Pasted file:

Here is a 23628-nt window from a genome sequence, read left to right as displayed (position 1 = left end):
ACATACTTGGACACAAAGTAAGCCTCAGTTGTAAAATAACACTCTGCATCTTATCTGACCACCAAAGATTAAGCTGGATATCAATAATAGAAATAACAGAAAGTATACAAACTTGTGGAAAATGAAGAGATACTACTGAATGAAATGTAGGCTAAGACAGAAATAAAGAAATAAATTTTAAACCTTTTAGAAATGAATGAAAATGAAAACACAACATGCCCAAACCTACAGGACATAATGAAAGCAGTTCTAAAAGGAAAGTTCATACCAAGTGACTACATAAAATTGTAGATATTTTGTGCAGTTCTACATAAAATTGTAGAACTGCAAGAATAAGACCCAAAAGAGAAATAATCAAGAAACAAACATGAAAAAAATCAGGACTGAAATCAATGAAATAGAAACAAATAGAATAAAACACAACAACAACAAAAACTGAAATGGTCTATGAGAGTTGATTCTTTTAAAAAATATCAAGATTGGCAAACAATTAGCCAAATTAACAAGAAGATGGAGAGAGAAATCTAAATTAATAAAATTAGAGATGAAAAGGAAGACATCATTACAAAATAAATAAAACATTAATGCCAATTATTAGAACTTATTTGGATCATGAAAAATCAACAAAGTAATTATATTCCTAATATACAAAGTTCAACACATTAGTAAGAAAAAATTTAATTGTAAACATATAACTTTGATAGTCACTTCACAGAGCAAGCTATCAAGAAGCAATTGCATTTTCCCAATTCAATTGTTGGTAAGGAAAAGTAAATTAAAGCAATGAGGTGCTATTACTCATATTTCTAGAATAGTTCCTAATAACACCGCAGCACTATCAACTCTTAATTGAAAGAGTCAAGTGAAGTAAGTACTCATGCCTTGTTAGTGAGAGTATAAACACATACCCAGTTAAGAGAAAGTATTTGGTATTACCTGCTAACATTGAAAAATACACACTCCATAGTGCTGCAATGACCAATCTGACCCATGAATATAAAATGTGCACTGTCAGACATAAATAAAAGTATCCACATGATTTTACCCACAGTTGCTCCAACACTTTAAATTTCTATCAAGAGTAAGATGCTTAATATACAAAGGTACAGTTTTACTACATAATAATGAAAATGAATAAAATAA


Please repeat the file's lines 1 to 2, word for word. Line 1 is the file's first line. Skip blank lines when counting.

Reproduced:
Here is a 23628-nt window from a genome sequence, read left to right as displayed (position 1 = left end):
ACATACTTGGACACAAAGTAAGCCTCAGTTGTAAAATAACACTCTGCATCTTATCTGACCACCAAAGATTAAGCTGGATATCAATAATAGAAATAACAGAAAGTATACAAACTTGTGGAAAATGAAGAGATACTACTGAATGAAATGTAGGCTAAGACAGAAATAAAGAAATAAATTTTAAACCTTTTAGAAATGAATGAAAATGAAAACACAACATGCCCAAACCTACAGGACATAATGAAAGCAGTTCTAAAAGGAAAGTTCATACCAAGTGACTACATAAAATTGTAGATATTTTGTGCAGTTCTACATAAAATTGTAGAACTGCAAGAATAAGACCCAAAAGAGAAATAATCAAGAAACAAACATGAAAAAAATCAGGACTGAAATCAATGAAATAGAAACAAATAGAATAAAACACAACAACAACAAAAACTGAAATGGTCTATGAGAGTTGATTCTTTTAAAAAATATCAAGATTGGCAAACAATTAGCCAAATTAACAAGAAGATGGAGAGAGAAATCTAAATTAATAAAATTAGAGATGAAAAGGAAGACATCATTACAAAATAAATAAAACATTAATGCCAATTATTAGAACTTATTTGGATCATGAAAAATCAACAAAGTAATTATATTCCTAATATACAAAGTTCAACACATTAGTAAGAAAAAATTTAATTGTAAACATATAACTTTGATAGTCACTTCACAGAGCAAGCTATCAAGAAGCAATTGCATTTTCCCAATTCAATTGTTGGTAAGGAAAAGTAAATTAAAGCAATGAGGTGCTATTACTCATATTTCTAGAATAGTTCCTAATAACACCGCAGCACTATCAACTCTTAATTGAAAGAGTCAAGTGAAGTAAGTACTCATGCCTTGTTAGTGAGAGTATAAACACATACCCAGTTAAGAGAAAGTATTTGGTATTACCTGCTAACATTGAAAAATACACACTCCATAGTGCTGCAATGACCAATCTGACCCATGAATATAAAATGTGCACTGTCAGACATAAATAAAAGTATCCACATGATTTTACCCACAGTTGCTCCAACACTTTAAATTTCTATCAAGAGTAAGATGCTTAATATACAAAGGTACAGTTTTACTACATAATAATGAAAATGAATAAAATAA